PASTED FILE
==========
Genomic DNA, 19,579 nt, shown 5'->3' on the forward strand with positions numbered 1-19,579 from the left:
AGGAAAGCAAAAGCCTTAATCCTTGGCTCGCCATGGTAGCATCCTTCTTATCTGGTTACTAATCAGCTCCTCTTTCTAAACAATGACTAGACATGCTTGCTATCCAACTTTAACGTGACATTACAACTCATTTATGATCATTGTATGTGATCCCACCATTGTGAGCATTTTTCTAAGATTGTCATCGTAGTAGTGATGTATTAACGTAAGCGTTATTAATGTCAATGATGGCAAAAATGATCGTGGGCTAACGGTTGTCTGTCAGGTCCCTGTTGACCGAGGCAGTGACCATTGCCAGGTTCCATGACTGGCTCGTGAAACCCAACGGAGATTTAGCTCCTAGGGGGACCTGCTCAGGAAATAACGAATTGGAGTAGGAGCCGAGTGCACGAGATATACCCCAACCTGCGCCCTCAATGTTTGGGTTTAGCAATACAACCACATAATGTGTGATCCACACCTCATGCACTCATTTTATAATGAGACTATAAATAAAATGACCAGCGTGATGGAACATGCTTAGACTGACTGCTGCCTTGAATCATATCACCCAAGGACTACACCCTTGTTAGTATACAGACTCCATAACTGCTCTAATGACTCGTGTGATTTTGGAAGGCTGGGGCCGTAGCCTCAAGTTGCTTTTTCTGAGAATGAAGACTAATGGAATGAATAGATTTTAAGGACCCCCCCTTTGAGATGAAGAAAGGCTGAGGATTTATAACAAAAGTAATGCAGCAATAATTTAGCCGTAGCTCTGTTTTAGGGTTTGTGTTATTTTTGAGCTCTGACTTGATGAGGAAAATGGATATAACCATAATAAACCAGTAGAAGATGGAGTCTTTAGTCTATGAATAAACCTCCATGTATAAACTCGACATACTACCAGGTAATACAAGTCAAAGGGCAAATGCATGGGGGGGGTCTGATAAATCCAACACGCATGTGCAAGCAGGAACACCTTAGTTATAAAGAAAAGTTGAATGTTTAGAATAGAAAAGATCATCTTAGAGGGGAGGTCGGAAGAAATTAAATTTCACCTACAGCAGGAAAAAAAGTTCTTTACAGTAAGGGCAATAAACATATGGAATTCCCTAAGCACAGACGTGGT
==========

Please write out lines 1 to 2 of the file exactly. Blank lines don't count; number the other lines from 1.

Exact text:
Genomic DNA, 19,579 nt, shown 5'->3' on the forward strand with positions numbered 1-19,579 from the left:
AGGAAAGCAAAAGCCTTAATCCTTGGCTCGCCATGGTAGCATCCTTCTTATCTGGTTACTAATCAGCTCCTCTTTCTAAACAATGACTAGACATGCTTGCTATCCAACTTTAACGTGACATTACAACTCATTTATGATCATTGTATGTGATCCCACCATTGTGAGCATTTTTCTAAGATTGTCATCGTAGTAGTGATGTATTAACGTAAGCGTTATTAATGTCAATGATGGCAAAAATGATCGTGGGCTAACGGTTGTCTGTCAGGTCCCTGTTGACCGAGGCAGTGACCATTGCCAGGTTCCATGACTGGCTCGTGAAACCCAACGGAGATTTAGCTCCTAGGGGGACCTGCTCAGGAAATAACGAATTGGAGTAGGAGCCGAGTGCACGAGATATACCCCAACCTGCGCCCTCAATGTTTGGGTTTAGCAATACAACCACATAATGTGTGATCCACACCTCATGCACTCATTTTATAATGAGACTATAAATAAAATGACCAGCGTGATGGAACATGCTTAGACTGACTGCTGCCTTGAATCATATCACCCAAGGACTACACCCTTGTTAGTATACAGACTCCATAACTGCTCTAATGACTCGTGTGATTTTGGAAGGCTGGGGCCGTAGCCTCAAGTTGCTTTTTCTGAGAATGAAGACTAATGGAATGAATAGATTTTAAGGACCCCCCCTTTGAGATGAAGAAAGGCTGAGGATTTATAACAAAAGTAATGCAGCAATAATTTAGCCGTAGCTCTGTTTTAGGGTTTGTGTTATTTTTGAGCTCTGACTTGATGAGGAAAATGGATATAACCATAATAAACCAGTAGAAGATGGAGTCTTTAGTCTATGAATAAACCTCCATGTATAAACTCGACATACTACCAGGTAATACAAGTCAAAGGGCAAATGCATGGGGGGGGTCTGATAAATCCAACACGCATGTGCAAGCAGGAACACCTTAGTTATAAAGAAAAGTTGAATGTTTAGAATAGAAAAGATCATCTTAGAGGGGAGGTCGGAAGAAATTAAATTTCACCTACAGCAGGAAAAAAAGTTCTTTACAGTAAGGGCAATAAACATATGGAATTCCCTAAGCACAGACGTGGT